Wake Up Time
On a Sunday, my little son
shakes me into consciousness, says,
the sky is awake
and the house is awake
and I imagine the house
being awoken by the sky
in the same blustery manner
that I was awoken
but quickly concede
that the house is probably the culprit
most mornings, urging
and goading the sky, before it is ready —
then kitchen lights,
all flickering on before dawn.
Twenty Years of Education Culminating
in a Good Job
As I sit watching the hours tick
at a good job, a secure job,
sick-day-job, I think
about my pre-school graduation
and how the whole class
was asked to say
what they wanted to be
when they grew up
and how it felt like
there were only so many options
and then one girl said
proudly (as the teacher cringed)
that she wanted
to be a dolphin. I think
about her often
and really hope she became one.
Father Time Walk’s into Kelly’s Korner at 1:45am
The bartender, Denise, who works Wednesday
nights and Saturday mornings
rings the bell. Shouts, “LAST CALL!”
The bouncer nods, “Made it just in time, sir.”
“I know,” says Father and orders a Guinness.
The manager who looks like Ben Stiller
but still doesn’t laugh the 10th time I tell him
settles my tab out of a pile of crumpled 1’s and 5’s
offers me the ride I always decline.
The regulars all stumbled home hours ago:
The Australian exchange student
obsessed with Arlo Guthrie and gin
who sings City Of New Orleans with me
over pitchers of Pabst Blue Ribbon.
The Baldwin who picks up college girls,
takes them back to their dorms,
tucks them into bed
after his own daughter disowned him.
The breast-cancer survivor we cheers’d
to two years who’ll be back at 7am
for a Bloody Mary and pork roll sandwich
after third shift at Saint Peter’s.
Time smirks. Toys his beard. Adjusts his Stetson.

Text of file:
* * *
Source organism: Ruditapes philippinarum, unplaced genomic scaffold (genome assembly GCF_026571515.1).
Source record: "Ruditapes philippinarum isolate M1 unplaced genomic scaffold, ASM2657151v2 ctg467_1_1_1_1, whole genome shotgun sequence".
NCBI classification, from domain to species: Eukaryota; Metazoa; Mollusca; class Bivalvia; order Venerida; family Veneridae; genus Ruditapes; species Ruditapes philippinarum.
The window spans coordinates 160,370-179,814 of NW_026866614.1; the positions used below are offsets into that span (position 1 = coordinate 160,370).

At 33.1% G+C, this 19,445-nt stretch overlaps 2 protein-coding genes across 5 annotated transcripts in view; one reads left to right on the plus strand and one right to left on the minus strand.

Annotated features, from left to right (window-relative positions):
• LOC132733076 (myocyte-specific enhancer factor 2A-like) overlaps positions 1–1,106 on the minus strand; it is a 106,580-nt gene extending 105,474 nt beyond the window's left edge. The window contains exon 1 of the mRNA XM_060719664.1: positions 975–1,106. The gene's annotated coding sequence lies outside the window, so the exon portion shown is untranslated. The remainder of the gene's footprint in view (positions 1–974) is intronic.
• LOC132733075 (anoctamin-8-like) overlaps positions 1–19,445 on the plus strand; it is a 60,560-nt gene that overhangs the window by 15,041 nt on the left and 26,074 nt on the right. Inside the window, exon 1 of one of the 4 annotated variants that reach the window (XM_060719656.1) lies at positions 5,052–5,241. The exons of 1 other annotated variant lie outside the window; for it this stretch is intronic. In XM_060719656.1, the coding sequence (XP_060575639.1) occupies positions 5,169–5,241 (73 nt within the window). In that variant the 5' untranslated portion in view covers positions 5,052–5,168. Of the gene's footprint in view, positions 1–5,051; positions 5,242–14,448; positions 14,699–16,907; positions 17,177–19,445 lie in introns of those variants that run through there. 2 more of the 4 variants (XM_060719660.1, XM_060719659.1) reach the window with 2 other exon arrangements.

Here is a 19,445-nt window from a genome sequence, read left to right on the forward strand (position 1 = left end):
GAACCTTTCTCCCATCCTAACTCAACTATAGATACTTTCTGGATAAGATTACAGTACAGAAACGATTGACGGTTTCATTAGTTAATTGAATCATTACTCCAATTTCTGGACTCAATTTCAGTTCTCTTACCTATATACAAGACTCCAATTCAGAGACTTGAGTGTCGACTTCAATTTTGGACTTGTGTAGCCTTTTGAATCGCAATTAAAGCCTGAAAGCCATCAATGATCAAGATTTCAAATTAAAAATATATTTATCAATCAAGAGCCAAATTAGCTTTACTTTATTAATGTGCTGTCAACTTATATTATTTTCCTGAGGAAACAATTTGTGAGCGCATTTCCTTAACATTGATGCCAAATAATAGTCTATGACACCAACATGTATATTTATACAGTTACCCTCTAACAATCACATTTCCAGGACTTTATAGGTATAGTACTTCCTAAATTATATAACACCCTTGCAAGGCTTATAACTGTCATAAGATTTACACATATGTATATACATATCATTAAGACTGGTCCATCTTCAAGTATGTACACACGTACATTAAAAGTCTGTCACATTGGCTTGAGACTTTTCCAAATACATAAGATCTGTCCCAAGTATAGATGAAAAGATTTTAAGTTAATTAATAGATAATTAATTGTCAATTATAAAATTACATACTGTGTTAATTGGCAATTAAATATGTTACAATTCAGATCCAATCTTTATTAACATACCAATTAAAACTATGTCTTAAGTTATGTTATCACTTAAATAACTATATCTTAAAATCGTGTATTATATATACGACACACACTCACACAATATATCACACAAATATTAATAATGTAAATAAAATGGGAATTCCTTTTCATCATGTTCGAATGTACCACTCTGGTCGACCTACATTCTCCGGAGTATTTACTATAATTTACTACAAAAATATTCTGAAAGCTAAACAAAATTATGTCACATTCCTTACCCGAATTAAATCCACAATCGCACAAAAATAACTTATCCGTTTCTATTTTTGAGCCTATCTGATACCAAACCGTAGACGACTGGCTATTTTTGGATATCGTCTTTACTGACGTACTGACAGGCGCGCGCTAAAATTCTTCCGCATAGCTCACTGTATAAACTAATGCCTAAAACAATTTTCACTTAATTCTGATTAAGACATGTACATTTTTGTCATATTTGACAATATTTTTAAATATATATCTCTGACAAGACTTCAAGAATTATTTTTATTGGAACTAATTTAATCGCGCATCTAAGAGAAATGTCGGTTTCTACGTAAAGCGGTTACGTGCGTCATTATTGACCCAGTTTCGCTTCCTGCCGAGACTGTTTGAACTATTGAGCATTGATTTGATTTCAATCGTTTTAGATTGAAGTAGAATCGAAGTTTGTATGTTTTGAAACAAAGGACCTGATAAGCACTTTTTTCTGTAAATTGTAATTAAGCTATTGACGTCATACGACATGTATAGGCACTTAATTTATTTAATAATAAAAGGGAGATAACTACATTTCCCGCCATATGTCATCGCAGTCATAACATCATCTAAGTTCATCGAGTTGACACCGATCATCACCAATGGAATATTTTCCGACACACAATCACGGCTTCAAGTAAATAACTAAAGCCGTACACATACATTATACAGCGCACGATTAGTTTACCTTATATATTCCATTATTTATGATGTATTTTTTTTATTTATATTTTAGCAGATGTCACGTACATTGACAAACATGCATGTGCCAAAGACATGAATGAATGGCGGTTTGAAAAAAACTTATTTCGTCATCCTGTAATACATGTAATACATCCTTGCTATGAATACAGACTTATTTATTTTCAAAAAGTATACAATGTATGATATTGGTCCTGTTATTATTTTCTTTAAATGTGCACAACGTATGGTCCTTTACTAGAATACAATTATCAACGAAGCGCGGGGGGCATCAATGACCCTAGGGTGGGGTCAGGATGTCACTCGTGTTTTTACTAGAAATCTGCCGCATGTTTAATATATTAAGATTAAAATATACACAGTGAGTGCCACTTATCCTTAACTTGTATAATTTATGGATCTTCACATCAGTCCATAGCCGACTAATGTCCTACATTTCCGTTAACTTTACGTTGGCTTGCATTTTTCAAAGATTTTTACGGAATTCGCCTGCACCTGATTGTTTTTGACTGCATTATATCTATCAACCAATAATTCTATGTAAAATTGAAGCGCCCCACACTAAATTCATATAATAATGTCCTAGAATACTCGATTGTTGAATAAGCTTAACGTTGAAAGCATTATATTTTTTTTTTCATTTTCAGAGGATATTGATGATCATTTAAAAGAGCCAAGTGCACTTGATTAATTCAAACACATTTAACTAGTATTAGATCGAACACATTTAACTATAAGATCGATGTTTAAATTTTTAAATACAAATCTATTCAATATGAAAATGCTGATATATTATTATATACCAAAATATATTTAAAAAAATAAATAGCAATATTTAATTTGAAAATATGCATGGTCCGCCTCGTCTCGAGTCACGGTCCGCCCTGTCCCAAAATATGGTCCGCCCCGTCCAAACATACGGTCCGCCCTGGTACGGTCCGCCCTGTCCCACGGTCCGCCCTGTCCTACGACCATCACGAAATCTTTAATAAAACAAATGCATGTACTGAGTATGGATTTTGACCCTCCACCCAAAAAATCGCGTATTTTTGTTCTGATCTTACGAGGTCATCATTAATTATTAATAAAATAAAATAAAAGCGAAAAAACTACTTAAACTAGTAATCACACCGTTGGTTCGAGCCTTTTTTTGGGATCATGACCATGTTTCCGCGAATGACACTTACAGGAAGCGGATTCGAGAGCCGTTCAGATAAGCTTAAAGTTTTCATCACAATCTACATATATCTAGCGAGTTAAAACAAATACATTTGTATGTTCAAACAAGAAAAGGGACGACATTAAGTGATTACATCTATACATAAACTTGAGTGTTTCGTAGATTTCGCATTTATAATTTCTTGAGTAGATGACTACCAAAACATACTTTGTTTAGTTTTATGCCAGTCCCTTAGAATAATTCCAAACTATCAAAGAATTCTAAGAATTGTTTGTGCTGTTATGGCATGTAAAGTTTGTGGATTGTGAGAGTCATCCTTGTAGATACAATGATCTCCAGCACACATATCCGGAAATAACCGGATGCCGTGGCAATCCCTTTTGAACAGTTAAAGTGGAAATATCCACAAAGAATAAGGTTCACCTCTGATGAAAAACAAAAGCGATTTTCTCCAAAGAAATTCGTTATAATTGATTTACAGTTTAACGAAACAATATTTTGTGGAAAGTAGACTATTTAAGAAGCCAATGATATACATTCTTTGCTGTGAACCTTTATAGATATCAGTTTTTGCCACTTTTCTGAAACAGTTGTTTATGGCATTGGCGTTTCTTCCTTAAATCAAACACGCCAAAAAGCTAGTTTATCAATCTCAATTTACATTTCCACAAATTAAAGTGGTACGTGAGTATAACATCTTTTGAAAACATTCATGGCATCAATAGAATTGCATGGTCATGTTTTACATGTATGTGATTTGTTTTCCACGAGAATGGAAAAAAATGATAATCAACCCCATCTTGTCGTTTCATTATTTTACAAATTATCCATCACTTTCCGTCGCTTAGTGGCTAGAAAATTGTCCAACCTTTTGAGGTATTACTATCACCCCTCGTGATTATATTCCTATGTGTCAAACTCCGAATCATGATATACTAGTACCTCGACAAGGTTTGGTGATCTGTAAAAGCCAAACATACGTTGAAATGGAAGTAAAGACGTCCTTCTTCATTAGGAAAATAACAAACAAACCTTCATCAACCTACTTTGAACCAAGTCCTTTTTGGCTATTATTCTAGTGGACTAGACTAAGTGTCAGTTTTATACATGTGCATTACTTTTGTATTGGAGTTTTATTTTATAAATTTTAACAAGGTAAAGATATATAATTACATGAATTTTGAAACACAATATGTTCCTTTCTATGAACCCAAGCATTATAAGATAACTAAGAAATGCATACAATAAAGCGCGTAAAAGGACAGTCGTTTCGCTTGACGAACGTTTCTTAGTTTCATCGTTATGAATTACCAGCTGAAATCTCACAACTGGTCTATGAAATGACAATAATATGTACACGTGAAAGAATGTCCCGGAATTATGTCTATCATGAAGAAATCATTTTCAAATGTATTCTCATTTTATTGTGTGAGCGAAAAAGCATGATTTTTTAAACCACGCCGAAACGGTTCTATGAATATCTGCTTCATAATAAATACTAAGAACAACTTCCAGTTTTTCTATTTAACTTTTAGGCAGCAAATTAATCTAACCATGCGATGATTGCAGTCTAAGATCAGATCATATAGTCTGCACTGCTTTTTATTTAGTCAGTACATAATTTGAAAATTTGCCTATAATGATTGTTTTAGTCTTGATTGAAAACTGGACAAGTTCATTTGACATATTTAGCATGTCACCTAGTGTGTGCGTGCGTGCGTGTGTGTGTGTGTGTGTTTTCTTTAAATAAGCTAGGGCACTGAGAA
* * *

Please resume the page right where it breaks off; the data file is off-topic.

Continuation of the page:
Plays Billie-Joe Shaver’s Live Forever
on the jukebox. I ask Denise for another beer.
Father looks over from his stool, foam
coating his mustache, and says, “It’s time, son.”
He gets up, pulls a dart out of thick air,
throws a double bull as he passes the board.
I know he’s right. I slip out the back
and take to the chilly streets— where Time roams wild.
John Wojtowicz grew up working on his family’s azalea and rhododendron nursery in the backwoods of what Ginsberg dubbed “nowhere Zen New Jersey.” Currently, he pays the bills as a licensed clinical social worker and adjunct professor. He has been featured on Rowan University’s Writer’s Roundtable on 89.7 WGLS-FM and several of his poems were chosen to be exhibited in Princeton University’s 2021 Unique Minds: Creative Voices art show at the Lewis Center for the Arts. His debut coffee-table-style chapbook Roadside Attractions: a poetic guide to American Oddities was published in 2022. John serves as the Local Lyrics contributor for The Mad Poets Society Blog. He lives with his wife and two children in Upper Deerfield, NJ. Check him out on the web at: www.johnwojtowicz.com